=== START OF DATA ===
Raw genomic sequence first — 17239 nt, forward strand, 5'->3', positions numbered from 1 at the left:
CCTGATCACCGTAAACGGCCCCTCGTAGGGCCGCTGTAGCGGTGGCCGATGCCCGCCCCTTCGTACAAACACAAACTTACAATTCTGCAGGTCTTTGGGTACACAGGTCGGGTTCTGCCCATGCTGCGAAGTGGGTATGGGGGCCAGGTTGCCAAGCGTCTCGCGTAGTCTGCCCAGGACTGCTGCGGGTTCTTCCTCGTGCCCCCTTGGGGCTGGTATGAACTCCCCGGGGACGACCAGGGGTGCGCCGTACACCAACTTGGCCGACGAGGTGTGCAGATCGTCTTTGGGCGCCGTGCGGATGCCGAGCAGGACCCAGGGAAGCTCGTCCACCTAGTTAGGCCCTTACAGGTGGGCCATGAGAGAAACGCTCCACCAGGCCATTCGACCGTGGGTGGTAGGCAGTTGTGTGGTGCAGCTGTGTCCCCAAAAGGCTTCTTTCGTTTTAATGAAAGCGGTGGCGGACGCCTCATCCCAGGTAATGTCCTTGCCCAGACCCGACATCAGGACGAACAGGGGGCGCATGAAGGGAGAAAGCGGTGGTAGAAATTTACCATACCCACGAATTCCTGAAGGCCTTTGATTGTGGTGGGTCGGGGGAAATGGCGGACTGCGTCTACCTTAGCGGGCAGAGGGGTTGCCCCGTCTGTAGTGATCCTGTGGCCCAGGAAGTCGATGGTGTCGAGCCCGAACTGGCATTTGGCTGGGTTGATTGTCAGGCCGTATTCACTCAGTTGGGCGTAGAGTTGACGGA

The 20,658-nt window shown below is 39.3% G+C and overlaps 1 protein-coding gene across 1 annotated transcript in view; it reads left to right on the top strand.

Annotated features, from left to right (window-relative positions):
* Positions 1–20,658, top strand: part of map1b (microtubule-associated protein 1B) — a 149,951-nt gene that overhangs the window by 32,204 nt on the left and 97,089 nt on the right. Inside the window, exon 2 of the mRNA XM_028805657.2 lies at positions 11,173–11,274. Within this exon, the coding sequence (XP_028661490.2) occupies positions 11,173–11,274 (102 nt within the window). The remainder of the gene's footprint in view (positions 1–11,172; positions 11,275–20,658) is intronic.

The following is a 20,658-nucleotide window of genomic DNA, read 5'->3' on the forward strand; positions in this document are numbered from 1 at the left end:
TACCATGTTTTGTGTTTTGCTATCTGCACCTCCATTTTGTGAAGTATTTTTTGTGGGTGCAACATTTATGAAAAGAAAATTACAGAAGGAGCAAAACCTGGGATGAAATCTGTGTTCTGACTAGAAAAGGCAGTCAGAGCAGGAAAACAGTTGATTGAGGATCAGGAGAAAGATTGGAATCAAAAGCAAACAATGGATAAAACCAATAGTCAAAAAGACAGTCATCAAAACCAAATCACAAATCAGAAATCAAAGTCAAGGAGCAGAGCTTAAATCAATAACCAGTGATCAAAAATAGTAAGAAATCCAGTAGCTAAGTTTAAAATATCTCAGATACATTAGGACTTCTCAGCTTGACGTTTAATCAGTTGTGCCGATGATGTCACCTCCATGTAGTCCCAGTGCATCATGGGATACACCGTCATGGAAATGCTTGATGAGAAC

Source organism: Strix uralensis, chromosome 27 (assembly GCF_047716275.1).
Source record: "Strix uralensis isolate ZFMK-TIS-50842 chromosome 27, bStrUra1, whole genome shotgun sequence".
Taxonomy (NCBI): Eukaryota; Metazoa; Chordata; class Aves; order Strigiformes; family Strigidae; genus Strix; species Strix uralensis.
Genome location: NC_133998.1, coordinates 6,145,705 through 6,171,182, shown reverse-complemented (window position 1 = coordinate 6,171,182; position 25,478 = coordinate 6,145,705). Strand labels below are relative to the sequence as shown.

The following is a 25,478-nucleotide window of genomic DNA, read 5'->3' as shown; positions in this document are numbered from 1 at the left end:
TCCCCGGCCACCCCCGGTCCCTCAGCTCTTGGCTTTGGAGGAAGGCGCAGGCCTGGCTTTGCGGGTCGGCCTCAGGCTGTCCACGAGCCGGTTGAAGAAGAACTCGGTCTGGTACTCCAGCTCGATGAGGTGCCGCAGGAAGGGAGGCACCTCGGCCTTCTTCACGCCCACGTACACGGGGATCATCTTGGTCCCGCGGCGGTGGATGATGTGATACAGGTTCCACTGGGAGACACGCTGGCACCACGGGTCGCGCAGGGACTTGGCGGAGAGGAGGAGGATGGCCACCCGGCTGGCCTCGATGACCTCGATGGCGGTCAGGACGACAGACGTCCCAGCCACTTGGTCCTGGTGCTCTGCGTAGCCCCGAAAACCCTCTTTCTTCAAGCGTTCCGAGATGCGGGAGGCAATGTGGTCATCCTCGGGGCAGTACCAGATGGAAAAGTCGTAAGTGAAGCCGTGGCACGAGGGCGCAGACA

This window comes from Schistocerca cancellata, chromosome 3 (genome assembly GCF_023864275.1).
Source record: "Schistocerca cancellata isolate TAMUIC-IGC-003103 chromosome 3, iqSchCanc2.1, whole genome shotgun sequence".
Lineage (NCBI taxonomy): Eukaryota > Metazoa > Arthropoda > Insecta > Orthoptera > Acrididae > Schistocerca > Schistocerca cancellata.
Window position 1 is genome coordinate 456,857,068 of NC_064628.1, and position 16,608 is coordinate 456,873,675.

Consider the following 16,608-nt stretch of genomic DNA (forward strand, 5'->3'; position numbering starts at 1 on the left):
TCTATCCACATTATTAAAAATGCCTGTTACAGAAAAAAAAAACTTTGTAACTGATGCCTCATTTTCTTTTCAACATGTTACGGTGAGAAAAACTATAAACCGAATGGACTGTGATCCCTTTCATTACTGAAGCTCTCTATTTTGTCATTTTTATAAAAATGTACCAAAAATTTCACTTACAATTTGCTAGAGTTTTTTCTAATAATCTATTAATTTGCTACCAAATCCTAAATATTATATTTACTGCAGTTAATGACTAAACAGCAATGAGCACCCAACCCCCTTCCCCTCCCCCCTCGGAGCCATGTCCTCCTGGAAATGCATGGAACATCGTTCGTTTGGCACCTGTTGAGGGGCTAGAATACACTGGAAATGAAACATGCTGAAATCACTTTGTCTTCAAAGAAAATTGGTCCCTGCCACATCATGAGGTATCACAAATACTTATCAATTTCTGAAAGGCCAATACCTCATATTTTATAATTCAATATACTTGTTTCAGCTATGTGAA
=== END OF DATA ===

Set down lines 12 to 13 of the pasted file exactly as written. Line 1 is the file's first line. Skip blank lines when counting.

The following is a 25,478-nucleotide window of genomic DNA, read 5'->3' as shown; positions in this document are numbered from 1 at the left end:
TCCCCGGCCACCCCCGGTCCCTCAGCTCTTGGCTTTGGAGGAAGGCGCAGGCCTGGCTTTGCGGGTCGGCCTCAGGCTGTCCACGAGCCGGTTGAAGAAGAACTCGGTCTGGTACTCCAGCTCGATGAGGTGCCGCAGGAAGGGAGGCACCTCGGCCTTCTTCACGCCCACGTACACGGGGATCATCTTGGTCCCGCGGCGGTGGATGATGTGATACAGGTTCCACTGGGAGACACGCTGGCACCACGGGTCGCGCAGGGACTTGGCGGAGAGGAGGAGGATGGCCACCCGGCTGGCCTCGATGACCTCGATGGCGGTCAGGACGACAGACGTCCCAGCCACTTGGTCCTGGTGCTCTGCGTAGCCCCGAAAACCCTCTTTCTTCAAGCGTTCCGAGATGCGGGAGGCAATGTGGTCATCCTCGGGGCAGTACCAGATGGAAAAGTCGTAAGTGAAGCCGTGGCACGAGGGCGCAGACA